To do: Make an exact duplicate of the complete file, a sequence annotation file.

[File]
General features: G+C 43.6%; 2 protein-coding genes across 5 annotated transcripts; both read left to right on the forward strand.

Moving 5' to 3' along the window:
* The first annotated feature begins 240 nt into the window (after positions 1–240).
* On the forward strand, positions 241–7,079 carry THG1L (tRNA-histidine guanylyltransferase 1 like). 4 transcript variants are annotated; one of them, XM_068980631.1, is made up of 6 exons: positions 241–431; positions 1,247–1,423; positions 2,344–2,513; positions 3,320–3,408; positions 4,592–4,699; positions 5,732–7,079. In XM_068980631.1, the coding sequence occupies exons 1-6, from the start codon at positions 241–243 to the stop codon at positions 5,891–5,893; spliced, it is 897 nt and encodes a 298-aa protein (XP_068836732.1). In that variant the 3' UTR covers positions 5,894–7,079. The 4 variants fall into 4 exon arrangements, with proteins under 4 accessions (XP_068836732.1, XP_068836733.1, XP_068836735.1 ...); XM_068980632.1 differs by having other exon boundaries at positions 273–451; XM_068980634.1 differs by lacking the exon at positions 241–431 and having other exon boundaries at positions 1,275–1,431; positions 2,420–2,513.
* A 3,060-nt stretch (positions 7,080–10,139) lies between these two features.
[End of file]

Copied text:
General features: G+C 43.6%; 2 protein-coding genes across 5 annotated transcripts; both read left to right on the forward strand.

Moving 5' to 3' along the window:
* The first annotated feature begins 240 nt into the window (after positions 1–240).
* On the forward strand, positions 241–7,079 carry THG1L (tRNA-histidine guanylyltransferase 1 like). 4 transcript variants are annotated; one of them, XM_068980631.1, is made up of 6 exons: positions 241–431; positions 1,247–1,423; positions 2,344–2,513; positions 3,320–3,408; positions 4,592–4,699; positions 5,732–7,079. In XM_068980631.1, the coding sequence occupies exons 1-6, from the start codon at positions 241–243 to the stop codon at positions 5,891–5,893; spliced, it is 897 nt and encodes a 298-aa protein (XP_068836732.1). In that variant the 3' UTR covers positions 5,894–7,079. The 4 variants fall into 4 exon arrangements, with proteins under 4 accessions (XP_068836732.1, XP_068836733.1, XP_068836735.1 ...); XM_068980632.1 differs by having other exon boundaries at positions 273–451; XM_068980634.1 differs by lacking the exon at positions 241–431 and having other exon boundaries at positions 1,275–1,431; positions 2,420–2,513.
* A 3,060-nt stretch (positions 7,080–10,139) lies between these two features.